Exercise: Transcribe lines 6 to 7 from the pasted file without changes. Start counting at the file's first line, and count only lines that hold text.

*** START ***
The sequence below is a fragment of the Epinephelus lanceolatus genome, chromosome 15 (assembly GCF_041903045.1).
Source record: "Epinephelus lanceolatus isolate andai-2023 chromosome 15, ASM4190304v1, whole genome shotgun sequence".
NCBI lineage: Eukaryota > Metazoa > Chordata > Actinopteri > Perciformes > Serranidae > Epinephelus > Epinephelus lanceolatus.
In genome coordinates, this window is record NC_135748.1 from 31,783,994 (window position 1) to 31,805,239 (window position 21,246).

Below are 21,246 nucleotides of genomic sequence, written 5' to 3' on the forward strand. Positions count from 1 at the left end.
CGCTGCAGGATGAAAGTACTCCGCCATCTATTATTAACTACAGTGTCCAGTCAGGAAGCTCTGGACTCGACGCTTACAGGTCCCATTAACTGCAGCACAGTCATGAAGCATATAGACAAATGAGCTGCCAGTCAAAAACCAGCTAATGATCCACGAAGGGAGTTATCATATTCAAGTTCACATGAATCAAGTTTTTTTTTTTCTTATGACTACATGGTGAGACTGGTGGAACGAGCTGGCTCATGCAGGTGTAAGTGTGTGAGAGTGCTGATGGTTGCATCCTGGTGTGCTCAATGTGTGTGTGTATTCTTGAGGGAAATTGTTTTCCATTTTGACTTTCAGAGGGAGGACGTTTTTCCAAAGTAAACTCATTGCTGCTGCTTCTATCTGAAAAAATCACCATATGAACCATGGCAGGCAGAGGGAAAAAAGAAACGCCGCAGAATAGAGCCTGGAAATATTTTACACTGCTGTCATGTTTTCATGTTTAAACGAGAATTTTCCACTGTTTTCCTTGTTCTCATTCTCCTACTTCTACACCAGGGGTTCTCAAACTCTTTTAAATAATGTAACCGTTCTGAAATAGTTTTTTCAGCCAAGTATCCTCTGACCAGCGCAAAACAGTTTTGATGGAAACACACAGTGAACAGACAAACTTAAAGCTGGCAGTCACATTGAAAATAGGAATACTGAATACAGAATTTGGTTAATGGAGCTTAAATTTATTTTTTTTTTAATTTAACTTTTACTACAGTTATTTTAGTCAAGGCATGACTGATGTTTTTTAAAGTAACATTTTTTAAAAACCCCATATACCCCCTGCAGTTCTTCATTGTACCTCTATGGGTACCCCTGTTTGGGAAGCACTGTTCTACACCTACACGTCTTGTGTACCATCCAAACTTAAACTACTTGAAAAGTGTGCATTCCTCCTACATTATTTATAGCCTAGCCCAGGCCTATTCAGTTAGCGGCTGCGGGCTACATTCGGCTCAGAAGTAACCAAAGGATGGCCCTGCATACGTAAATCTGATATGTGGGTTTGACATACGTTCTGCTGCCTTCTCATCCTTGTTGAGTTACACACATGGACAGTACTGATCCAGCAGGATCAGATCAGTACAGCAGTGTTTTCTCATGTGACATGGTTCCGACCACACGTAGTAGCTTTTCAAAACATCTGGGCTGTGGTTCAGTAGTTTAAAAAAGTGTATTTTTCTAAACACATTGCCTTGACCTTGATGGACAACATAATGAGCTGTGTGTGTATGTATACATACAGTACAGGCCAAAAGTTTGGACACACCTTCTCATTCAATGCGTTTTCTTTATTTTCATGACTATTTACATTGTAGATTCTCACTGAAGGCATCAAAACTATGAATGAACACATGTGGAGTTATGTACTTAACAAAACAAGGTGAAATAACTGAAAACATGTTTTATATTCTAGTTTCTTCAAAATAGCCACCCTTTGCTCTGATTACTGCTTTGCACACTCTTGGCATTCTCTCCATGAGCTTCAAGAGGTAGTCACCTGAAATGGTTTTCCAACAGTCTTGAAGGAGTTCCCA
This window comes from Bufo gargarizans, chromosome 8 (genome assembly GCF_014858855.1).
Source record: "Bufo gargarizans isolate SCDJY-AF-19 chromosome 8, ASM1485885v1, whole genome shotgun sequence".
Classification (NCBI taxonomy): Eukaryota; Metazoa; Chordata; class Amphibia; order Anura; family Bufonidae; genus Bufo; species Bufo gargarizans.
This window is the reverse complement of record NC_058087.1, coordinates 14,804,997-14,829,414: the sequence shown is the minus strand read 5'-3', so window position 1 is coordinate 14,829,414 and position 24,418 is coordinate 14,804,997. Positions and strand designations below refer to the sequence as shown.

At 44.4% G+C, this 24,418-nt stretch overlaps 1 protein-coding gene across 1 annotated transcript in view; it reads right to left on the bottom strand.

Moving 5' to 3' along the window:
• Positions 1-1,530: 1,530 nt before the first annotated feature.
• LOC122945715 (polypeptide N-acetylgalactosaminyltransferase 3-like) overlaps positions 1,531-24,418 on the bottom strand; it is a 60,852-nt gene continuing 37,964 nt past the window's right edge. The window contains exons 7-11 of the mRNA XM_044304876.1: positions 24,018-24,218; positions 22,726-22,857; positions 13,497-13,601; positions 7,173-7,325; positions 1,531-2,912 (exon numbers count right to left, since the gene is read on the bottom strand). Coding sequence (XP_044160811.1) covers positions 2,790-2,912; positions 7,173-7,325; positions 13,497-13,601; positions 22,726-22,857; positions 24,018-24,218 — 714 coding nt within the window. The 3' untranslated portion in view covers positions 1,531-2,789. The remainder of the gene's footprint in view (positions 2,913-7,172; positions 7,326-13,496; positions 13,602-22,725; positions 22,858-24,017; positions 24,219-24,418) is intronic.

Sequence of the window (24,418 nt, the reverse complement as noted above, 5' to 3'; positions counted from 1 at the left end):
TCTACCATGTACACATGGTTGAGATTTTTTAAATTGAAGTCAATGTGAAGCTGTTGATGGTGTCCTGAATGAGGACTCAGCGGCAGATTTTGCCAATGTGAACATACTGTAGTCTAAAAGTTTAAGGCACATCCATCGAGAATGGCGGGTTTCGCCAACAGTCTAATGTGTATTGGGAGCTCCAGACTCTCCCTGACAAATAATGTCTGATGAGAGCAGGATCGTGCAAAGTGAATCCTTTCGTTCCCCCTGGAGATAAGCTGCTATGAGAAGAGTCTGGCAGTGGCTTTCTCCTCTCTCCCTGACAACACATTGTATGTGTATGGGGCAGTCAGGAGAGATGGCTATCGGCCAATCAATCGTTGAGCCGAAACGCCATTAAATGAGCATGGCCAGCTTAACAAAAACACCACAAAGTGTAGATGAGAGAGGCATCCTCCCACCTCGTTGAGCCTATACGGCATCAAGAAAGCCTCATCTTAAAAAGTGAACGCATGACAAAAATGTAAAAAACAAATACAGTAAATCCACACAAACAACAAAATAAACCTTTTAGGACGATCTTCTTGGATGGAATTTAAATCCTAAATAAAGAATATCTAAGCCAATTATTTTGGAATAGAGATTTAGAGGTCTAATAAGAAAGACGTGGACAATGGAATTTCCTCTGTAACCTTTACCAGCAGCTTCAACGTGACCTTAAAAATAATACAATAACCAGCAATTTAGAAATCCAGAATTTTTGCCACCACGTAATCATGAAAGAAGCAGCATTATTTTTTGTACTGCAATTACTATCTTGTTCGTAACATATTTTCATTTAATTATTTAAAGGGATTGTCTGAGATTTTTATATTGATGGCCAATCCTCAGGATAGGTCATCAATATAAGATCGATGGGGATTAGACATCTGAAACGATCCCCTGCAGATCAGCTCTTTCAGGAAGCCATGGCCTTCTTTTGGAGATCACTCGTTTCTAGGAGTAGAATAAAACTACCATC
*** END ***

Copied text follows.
CGCTGCAGGATGAAAGTACTCCGCCATCTATTATTAACTACAGTGTCCAGTCAGGAAGCTCTGGACTCGACGCTTACAGGTCCCATTAACTGCAGCACAGTCATGAAGCATATAGACAAATGAGCTGCCAGTCAAAAACCAGCTAATGATCCACGAAGGGAGTTATCATATTCAAGTTCACATGAATCAAGTTTTTTTTTTTCTTATGACTACATGGTGAGACTGGTGGAACGAGCTGGCTCATGCAGGTGTAAGTGTGTGAGAGTGCTGATGGTTGCATCCTGGTGTGCTCAATGTGTGTGTGTATTCTTGAGGGAAATTGTTTTCCATTTTGACTTTCAGAGGGAGGACGTTTTTCCAAAGTAAACTCATTGCTGCTGCTTCTATCTGAAAAAATCACCATATGAACCATGGCAGGCAGAGGGAAAAAAGAAACGCCGCAGAATAGAGCCTGGAAATATTTTACACTGCTGTCATGTTTTCATGTTTAAACGAGAATTTTCCACTGTTTTCCTTGTTCTCATTCTCCTACTTCTACACCAGGGGTTCTCAAACTCTTTTAAATAATGTAACCGTTCTGAAATAGTTTTTTCAGCCAAGTATCCTCTGACCAGCGCAAAACAGTTTTGATGGAAACACACAGTGAACAGACAAACTTAAAGCTGGCAGTCACATTGAAAATAGGAATACTGAATACAGAATTTGGTTAATGGAGCTTAAATTTATTTTTTTTTTAATTTAACTTTTACTACAGTTATTTTAGTCAAGGCATGACTGATGTTTTTTAAAGTAACATTTTTTAAAAACCCCATATACCCCCTGCAGTTCTTCATTGTACCTCTATGGGTACCCCTGTTTGGGAAGCACTGTTCTACACCTACACGTCTTGTGTACCATCCAAACTTAAACTACTTGAAAAGTGTGCATTCCTCCTACATTATTTATAGCCTAGCCCAGGCCTATTCAGTTAGCGGCTGCGGGCTACATTCGGCTCAGAAGTAACCAAAGGATGGCCCTGCATACGTAAATCTGATATGTGGGTTTGACATACGTTCTGCTGCCTTCTCATCCTTGTTGAGTTACACACATGGACAGTACTGATCCAGCAGGATCAGATCAGTACAGCAGTGTTTTCTCATGTGACATGGTTCCGACCACACGTAGTAGCTTTTCAAAACATCTGGGCTGTGGTTCAGTAGTTTAAAAAAGTGTATTTTTCTAAACACATTGCCTTGACCTTGATGGACAACATAATGAGCTGTGTGTGTATGTATACATACAGTACAGGCCAAAAGTTTGGACACACCTTCTCATTCAATGCGTTTTCTTTATTTTCATGACTATTTACATTGTAGATTCTCACTGAAGGCATCAAAACTATGAATGAACACATGTGGAGTTATGTACTTAACAAAACAAGGTGAAATAACTGAAAACATGTTTTATATTCTAGTTTCTTCAAAATAGCCACCCTTTGCTCTGATTACTGCTTTGCACACTCTTGGCATTCTCTCCATGAGCTTCAAGAGGTAGTCACCTGAAATGGTTTTCCAACAGTCTTGAAGGAGTTCCCA
This window comes from Bufo gargarizans, chromosome 8 (genome assembly GCF_014858855.1).